|Oregon State Bar Bulletin NOVEMBER 2006
For some of us grammar curmudgeons, the modern world is a horrifying place. Rules that we learned early and followed slavishly seem to be unknown to a majority of even our literate friends. Our most brilliant colleagues ignore rules that for centuries have provided structure to the English language.
Sadly, we curmudgeons may need to cut the apron strings tying us to our high school teachers and find our way in the modern world. These six rules are among the first we can leave behind.
"Never end a sentence with a preposition" was pounded into our heads. We dutifully learned what a preposition was and found artful (if sometimes convoluted) ways to avoid having one of the nasty little things placed right next to a period. Alas, the Chicago Manual of Style points out that most writers now find this rule "an unnecessary and pedantic restriction."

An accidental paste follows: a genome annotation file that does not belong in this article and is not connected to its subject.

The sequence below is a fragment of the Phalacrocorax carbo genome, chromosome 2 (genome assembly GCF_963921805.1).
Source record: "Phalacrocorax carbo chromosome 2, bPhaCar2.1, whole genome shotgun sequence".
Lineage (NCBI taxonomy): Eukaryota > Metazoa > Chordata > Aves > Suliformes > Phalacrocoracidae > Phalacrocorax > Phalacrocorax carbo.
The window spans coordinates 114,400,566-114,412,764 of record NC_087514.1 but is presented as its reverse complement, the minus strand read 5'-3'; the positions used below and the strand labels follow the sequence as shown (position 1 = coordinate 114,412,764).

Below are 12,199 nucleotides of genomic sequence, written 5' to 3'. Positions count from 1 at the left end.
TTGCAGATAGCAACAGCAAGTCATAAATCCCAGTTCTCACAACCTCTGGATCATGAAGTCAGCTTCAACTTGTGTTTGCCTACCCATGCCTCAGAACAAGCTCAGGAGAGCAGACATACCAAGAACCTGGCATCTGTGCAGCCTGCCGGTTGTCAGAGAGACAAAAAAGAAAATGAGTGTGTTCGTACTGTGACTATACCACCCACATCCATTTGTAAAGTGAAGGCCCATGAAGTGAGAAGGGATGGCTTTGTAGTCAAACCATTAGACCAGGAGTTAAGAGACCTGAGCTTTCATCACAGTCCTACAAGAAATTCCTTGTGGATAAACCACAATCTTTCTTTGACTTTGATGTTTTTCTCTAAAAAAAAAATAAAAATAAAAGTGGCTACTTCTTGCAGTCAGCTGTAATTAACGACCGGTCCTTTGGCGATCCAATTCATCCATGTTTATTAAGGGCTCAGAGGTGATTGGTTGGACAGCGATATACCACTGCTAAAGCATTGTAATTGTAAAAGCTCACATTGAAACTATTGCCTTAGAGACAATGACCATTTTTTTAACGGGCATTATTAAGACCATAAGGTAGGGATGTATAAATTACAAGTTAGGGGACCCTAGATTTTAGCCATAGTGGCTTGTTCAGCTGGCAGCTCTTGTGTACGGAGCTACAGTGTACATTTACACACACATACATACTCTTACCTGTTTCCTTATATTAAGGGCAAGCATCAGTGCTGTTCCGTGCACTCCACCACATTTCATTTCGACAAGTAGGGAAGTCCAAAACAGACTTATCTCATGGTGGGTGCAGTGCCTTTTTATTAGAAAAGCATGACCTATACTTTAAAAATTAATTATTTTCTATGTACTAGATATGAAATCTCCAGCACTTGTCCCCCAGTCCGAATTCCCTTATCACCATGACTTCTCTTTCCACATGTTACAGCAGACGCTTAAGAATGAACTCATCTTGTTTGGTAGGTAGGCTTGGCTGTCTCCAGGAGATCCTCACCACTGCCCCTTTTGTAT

Winston Churchill agreed. He is credited with saying of the rule, "That is the type of arrant pedantry up with which I shall not put." Clearly, he was making the point that placing "with" at the end of the sentence would not have hurt nearly as much as the convolutions needed to avoid that construction. Notice how much more comfortable and clear the sentence is rewritten as "That is the type of arrant pedantry I will not put up with."
Fewer and fewer law students seem to know what an infinitive is, which may mean more and more attorneys are innocently splitting the "to" from the verb’s root.